Paramedic and NYPD cadet Mohammed Salman Hamdani’s body was found Oct. 13 in 34 pieces, amongst the wreckage of the north tower of the World Trade Center. But alongside the search for his remains were media theories that Hamdani, who grew up in Queens, a borough of New York, had connections to the terrorists who perpetrated the attacks.
NEW YORK – Mohammed Salman Hamdani was taking the train to his job at Rockefeller University Sept. 11, 2001 when he saw smoke billowing from the towers of the World Trade Center.
Hamdani, 23, a certified paramedic and a cadet with the New York Police Department, reportedly jumped off the train at its next stop and headed over to the site of the terrorist attacks to help with rescue operations.
When he did not return home that evening, his mother Talat Hamdani began to panic. “I called everyone I could, the police department, the fire department, his friends – no one had heard from him that day,” she told India-West.
Hamdani’s body was found Oct. 13 in 34 pieces, amongst the wreckage of the north tower of the World Trade Center. But the Hamdani family did not receive this news until March 20, six months later.
Talat Hamdani said she did not know why it took so long for investigators to inform her of the death of her eldest son. But alongside the search for his remains were media theories that Hamdani, who grew up in Queens, a borough of New York, had connections to the terrorists who perpetrated the attacks.
“We did not have time to grieve. We immediately had to begin the process of resolving Sal’s reputation,” said Talat Ham dani, who has spent the decade since her son’s death trying to vindicate his name.
“Salman was a proud American, but it did not come as a surprise to me that my son was accused of being a terrorist. People wanted him to go down in history as a terrorist rather than an American hero.”
“There was a huge anti-Muslim sentiment after 9/11 and I have tried to accept this as a natural backlash of people who were responding without thinking,” she said.
Salman Hamdani, who played on his high school football team, graduated from Queens College three months before he died and was working as a research assistant at the Howard Hughes Medical Institute at Rockefeller University. He had also completed training with the NYPD Academy and worked part-time with Metro Ambulance as a paramedic.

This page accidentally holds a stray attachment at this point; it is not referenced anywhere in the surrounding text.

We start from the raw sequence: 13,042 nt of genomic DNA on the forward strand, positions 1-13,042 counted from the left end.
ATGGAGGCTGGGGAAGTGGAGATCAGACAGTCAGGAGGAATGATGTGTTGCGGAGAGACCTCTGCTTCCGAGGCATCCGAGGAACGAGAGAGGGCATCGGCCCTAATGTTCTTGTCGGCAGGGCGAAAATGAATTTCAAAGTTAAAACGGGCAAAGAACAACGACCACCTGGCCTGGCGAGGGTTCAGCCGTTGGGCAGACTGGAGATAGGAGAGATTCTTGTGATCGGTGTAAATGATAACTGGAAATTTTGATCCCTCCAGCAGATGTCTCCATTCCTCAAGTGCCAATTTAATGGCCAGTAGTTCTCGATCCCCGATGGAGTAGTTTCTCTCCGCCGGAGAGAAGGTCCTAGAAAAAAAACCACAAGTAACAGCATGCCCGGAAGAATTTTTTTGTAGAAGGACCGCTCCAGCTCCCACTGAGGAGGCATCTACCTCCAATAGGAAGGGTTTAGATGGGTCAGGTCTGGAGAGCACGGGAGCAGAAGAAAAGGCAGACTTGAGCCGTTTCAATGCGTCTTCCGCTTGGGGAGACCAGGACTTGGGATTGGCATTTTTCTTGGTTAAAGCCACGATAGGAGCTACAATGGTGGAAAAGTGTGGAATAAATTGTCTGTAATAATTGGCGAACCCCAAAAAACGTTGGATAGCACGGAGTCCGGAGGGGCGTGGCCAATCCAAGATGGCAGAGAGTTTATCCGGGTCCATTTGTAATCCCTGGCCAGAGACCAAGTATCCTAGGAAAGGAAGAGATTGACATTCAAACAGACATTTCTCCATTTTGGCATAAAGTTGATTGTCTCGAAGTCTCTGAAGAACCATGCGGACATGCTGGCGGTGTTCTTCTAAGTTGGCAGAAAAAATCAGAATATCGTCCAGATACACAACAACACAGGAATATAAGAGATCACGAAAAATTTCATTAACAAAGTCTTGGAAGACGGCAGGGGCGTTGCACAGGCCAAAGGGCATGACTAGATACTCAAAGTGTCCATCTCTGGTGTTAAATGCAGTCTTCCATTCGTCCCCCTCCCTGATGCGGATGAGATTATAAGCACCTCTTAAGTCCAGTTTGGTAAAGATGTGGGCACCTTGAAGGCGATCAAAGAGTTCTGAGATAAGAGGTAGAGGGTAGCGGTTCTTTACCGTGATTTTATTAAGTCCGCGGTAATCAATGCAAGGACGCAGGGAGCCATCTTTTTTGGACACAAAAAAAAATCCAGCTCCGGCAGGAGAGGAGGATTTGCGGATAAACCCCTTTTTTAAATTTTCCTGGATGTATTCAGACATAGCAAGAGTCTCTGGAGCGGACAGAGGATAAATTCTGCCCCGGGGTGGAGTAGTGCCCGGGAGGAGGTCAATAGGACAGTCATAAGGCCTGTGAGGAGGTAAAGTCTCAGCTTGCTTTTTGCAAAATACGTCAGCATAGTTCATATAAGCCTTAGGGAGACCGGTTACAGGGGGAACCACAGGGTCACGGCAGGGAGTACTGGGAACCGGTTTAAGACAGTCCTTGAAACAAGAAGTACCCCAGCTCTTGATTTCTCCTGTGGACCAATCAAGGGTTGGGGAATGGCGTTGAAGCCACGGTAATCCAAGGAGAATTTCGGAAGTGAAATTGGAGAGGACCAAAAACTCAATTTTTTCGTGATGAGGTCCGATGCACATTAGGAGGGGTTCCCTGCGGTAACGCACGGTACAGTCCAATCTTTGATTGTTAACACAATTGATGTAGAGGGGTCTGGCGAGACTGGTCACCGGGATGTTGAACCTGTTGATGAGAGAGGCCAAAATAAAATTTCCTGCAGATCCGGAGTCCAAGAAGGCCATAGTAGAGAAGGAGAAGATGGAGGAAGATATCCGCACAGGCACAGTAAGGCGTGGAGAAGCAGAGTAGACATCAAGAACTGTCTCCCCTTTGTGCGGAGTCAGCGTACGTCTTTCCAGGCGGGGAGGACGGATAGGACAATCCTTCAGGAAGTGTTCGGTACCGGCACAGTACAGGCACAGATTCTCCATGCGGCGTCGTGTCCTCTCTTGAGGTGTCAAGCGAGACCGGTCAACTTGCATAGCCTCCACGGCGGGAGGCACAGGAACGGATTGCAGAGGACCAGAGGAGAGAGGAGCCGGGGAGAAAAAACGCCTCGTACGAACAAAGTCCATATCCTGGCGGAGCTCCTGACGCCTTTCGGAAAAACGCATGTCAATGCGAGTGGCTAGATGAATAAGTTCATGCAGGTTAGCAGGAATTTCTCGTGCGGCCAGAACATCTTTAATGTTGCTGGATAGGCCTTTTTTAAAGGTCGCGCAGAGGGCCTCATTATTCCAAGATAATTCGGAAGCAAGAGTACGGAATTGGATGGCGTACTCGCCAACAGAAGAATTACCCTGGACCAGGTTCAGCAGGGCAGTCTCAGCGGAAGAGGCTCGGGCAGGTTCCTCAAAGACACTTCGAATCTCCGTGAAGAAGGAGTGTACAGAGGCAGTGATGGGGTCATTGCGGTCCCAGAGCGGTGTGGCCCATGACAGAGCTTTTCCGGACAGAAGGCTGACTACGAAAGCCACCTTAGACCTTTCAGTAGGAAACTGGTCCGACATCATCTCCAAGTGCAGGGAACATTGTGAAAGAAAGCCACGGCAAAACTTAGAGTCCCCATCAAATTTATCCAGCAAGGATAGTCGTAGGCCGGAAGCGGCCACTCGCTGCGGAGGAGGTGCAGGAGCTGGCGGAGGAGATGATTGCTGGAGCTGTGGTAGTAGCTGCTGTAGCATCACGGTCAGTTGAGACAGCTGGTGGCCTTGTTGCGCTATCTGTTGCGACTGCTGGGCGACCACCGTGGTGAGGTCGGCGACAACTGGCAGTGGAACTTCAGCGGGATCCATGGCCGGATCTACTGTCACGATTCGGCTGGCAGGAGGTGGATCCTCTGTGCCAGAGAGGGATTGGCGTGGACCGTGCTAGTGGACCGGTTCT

The NYPD gave Hamdani a proper burial, and draped his coffin with the American flag. New York Mayor Michael Bloomberg said at the funeral, “Salman stood up when most people would have gone in the other direction. He went in and helped people.”
Salman was planning to go to medical school, said Talat Hamdani, noting that her son was an avid Star Wars fan whose license plate read “Yung Jedi.” He practiced many sports including roller blading and archery and coached at the local YMCA
Salman’s father, Saleem Hamdani, a journalist for the Pakistani newspaper Dawn, emigrated to the U.S. from Karachi in 1978. Talat came the following year with baby Salman, who was only 13 months old. His younger brothers, Adnaan, 29, and Zeeshan, 27, were born in New York.
Anti-Islamic rhetoric has increased ten-fold in the decade since 9/11, said Hamdani. “Muslims and terrorism have become synonymous terms,” she asserted to India-West, noting that as a teacher, she constantly faces questions from her students about her affiliations to the late Osama bin Laden.
But the Hamdanis were finally vindicated this March, ironically during Congressional hearings by Rep. Pete King, R-New York, about the alleged Islamic radicalization of America. Rep. Keith Ellison, D-Minn., wept openly as he praised Salam Hamdani’s heroism.
“Mr. Hamdani bravely sacrificed his life to try to help others on 9/11. After the tragedy, some people tried to smear his character solely because of his Islamic faith. Some people spread false rumors and speculated that he was in league with the attackers only because he was Muslim. It was only when his remains were identified that these lies were fully exposed,” said Ellison.
“Mohammed Salman Hamdani was a fellow American who gave his life for other Americans. His life should not be defined as a member of an ethnic group or a member of a religion, but as an American who gave everything for his fellow citizens,” said Ellison.